MARTIN: But the part of the argument for keeping the government out of it is that the way that they are changed, it then becomes not a matter of public concern. That if its a private matter, if it's private entities supporting that kind of transformative experience then that's the responsibility of the private relationship with those entities. And when the government gets involved, then all taxpayers have a stake in what that change is.
Mr. BHARGAVA: Well, I think all what we should think about is, conservatives have typically decried big government - government can't solve every problem. Liberals have tended to look to government to solve every problem. This, in my view, is a different way of going about it. It says there is a role for government but the role for government is to support voluntary initiative by organized citizens to make things better in their communities. And that is not primarily a political enterprise. That is primarily a community and democracy-building enterprise. Our society or civic health is stronger as a result of hundreds of thousands of people doing this work.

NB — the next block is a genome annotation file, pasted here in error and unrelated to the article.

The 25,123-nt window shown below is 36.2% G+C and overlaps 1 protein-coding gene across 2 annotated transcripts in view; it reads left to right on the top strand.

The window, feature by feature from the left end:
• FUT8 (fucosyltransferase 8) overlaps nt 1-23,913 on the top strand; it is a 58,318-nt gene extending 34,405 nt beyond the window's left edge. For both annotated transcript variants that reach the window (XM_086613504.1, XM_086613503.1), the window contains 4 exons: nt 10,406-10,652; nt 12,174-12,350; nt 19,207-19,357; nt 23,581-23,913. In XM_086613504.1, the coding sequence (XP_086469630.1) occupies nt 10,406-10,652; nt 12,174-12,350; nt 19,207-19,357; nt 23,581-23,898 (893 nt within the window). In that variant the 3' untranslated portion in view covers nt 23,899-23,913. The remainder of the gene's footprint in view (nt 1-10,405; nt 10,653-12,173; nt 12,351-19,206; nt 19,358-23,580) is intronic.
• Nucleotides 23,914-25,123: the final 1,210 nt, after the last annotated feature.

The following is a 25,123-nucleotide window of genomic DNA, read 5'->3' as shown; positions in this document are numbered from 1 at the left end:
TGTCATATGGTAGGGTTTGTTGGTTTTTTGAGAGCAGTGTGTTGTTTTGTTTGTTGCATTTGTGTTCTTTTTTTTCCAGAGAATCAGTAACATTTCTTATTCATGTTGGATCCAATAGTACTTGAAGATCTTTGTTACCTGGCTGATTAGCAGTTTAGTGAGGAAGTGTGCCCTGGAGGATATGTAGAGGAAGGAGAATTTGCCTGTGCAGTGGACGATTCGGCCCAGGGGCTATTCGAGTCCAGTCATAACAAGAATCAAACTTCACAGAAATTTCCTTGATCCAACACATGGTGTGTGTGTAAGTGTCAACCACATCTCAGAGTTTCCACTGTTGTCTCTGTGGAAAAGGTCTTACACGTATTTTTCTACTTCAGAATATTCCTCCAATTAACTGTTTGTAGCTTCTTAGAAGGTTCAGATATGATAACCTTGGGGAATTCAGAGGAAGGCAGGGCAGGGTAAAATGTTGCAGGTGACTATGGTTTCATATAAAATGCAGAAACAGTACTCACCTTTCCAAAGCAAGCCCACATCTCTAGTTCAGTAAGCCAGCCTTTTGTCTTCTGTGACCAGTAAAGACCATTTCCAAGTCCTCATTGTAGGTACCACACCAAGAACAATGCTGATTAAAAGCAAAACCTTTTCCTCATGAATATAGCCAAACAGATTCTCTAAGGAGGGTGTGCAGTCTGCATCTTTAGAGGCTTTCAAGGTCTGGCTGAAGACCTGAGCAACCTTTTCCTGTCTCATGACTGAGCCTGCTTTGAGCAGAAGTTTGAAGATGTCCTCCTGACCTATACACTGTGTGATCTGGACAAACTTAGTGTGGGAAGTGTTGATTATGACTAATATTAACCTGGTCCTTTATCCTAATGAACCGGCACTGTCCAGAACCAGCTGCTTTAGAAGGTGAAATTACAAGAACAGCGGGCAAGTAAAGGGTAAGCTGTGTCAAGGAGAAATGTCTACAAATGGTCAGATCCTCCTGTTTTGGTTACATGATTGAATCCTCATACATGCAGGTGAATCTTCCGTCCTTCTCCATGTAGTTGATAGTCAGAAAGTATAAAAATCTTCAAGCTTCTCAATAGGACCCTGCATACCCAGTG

MARTIN: Give me a sense of what kind of work they will be doing. What kind of work they are already doing and what kind of work they will be doing.
Mr. BHARGAVA: Everything from teaching kids in primary schools, secondary school; helping to retrofit homes in low income communities, so that they are more energy efficient; helping people sign up for Medicaid or other, or SCHIP, to get their kids insured and vaccinated and healthy - basic social infrastructure in the poorest communities in the country.
MARTIN: What about the skill level, I mean, community service often obviously attracts people of very different backgrounds, which is as you pointed out, that's something that is to be desired. It shouldn't be only people with a certain background have the opportunity to be of service. But how do you - how do you - how are you to ensure that the skill level is appropriate to the task?
Mr. BHARGAVA: Well, the truth is the way this legislation is structured there are opportunities across the board, for people who are coming back to the work force as older adults who have got a lot to contribute, there's separate track for them. For people who are just coming out of college and want to give back and don't have a lot of work experience. So there will be paths available to every kind of person to give back in a way that's appropriate.